The U.S. Navy Welcomes the Future with Robot Helicopters

September 19, 2021 Topic: Navy Region: Americas Blog Brand: The Reboot Tags: U.S. NavyHelicoptersBell HelicopterMQ-8CDrones

The U.S. Navy Welcomes the Future with Robot Helicopters

The MQ-8C is an unmanned version of the Bell 407 helicopter. The Navy is buying 38 MQ-8Cs at a cost of around $20 million apiece.

 

Here's What You Need to Remember: It’s hard to overstate how exciting Task Force Saber and the MQ-8C testing are for advocates of a new fleet design for U.S. maritime forces. 

The U.S. Navy has begun testing its latest drone helicopter with its newest sea-base ship. The trial could lead to the base vessels deploying with mixed fleets of manned and unmanned helicopters. 

 

That’s right. Robot-helicopter carriers.

A Northrop Grumman MQ-8C Fire Scout robo-copter in mid-April 2020 completed “interface testing” on USS Hershel Williams.

Williams, which commissioned in March 2020, is the second of three Expeditionary Sea Base ships in the U.S. fleet. 

The ESBs are huge, floating outposts. 785 feet long and displacing 90,000 tons of water, they can accommodate hundreds of special operations forces, mine-warfare crews, drone-operators and other specialists along with these troops’ boats, helicopters and drones.

The MQ-8C is an unmanned version of the Bell 407 helicopter. The Navy is buying 38 MQ-8Cs at a cost of around $20 million apiece.

The Navy originally developed the MQ-8 as a robotic strike vehicle for the fleet’s Littoral Combat Ships. LCSs and other smaller warships have deployed with the smaller MQ-8B version of the unmanned copter, but the Navy wasn’t entirely pleased.

The LCS in particular proved too small efficiently to support an armed robot. An LCS has just one weapons magazine for all the vessel’s weapons as well as the weapons for its embarked aircraft. The Navy decided it was best to load up the MQ-8C with sensors and data-links and use it as an aerial scout, spotting targets for other ships and aircraft to attack.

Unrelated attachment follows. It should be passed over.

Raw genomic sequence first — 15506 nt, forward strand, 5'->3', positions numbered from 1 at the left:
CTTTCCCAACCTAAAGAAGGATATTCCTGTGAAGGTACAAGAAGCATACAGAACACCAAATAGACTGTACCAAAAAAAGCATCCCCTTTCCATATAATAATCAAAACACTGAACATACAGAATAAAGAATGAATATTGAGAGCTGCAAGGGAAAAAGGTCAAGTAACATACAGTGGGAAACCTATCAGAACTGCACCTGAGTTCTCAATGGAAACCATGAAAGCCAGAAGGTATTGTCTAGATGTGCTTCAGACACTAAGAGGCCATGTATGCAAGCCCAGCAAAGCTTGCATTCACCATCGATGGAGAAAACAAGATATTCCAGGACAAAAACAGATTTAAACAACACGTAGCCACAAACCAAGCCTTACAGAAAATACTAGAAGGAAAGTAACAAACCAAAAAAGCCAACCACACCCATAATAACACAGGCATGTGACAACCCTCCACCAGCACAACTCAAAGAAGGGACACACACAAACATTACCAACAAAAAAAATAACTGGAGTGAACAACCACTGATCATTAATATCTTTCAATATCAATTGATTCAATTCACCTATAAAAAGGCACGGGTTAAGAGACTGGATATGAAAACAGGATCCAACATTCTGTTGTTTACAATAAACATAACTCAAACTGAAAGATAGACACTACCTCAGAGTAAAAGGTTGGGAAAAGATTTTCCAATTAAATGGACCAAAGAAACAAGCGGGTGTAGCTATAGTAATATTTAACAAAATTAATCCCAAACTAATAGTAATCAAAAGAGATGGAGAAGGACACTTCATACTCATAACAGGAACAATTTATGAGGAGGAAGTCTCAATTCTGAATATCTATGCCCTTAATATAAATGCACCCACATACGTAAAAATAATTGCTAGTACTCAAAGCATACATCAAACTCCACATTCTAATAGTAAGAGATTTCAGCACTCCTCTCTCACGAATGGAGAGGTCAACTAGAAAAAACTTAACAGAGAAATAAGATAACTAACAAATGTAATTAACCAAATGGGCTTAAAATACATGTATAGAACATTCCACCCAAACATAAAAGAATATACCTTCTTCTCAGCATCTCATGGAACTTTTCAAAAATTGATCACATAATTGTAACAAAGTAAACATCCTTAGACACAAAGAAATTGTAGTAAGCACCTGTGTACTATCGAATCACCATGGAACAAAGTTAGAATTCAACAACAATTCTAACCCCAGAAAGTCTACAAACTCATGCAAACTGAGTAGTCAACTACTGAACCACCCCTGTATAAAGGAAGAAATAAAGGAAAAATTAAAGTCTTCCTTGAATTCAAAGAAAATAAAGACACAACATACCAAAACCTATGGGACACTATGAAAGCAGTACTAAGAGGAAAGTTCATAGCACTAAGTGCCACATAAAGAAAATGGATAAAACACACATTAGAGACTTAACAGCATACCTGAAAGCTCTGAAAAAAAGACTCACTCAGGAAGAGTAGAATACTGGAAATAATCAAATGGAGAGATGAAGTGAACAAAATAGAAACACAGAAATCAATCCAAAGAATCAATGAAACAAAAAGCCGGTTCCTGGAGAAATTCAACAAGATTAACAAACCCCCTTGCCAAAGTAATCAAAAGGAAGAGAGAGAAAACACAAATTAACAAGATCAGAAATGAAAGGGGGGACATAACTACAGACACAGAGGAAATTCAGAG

Indeed, the Navy is leaning toward embarking manned helicopters about the ESBs for armed missions. 

The Navy in March 2020 combined its sea-base ship USS Lewis B. Puller, a destroyer, some patrol boats and U.S. Army AH-64E Apache gunship helicopters to form Task Force Saber.

The task force was in the Persian Gulf, practicing tactics for destroying enemy boats. The exercise clearly also was a show of force targeting Iran, whose large force of gun- and rocket-armed speedboats poses a serious threat to naval and commercial vessels in the Gulf.

“The operations, which are designed to enhance the capabilities of U.S. forces to respond to surface threats, have involved Puller performing as a landing base platform for the Apaches, while Cyclone-class patrol-coastal ships select simulated targets for them to engage. The guided-missile destroyer USS Paul Hamilton also participated in the joint operations,” the Navy stated.

Parsing that statement, it’s clear that the fleet has devised a new and potentially capable ship-mix that could be a preview of future deployments. Now add MQ-8Cs to the mix. The unmanned copters could help the patrol boats spot targets. The Apaches would swoop in to destroy them.

It’s hard to overstate how exciting Task Force Saber and the MQ-8C testing are for advocates of a new fleet design for U.S. maritime forces. 

The Navy and U.S. Marine Corps both recognize the need to deploy their people, ships and aircraft in new ways in order to combat both the irregular threat from Iranian forces and the conventional threat from an increasingly well-armed China—all while operating within flat overall budgets. 

David Axe served as Defense Editor of the National Interest. He is the author of the graphic novels  War FixWar Is Boring and Machete Squad.

This article is being republished due to reader interest.

Image: Flickr.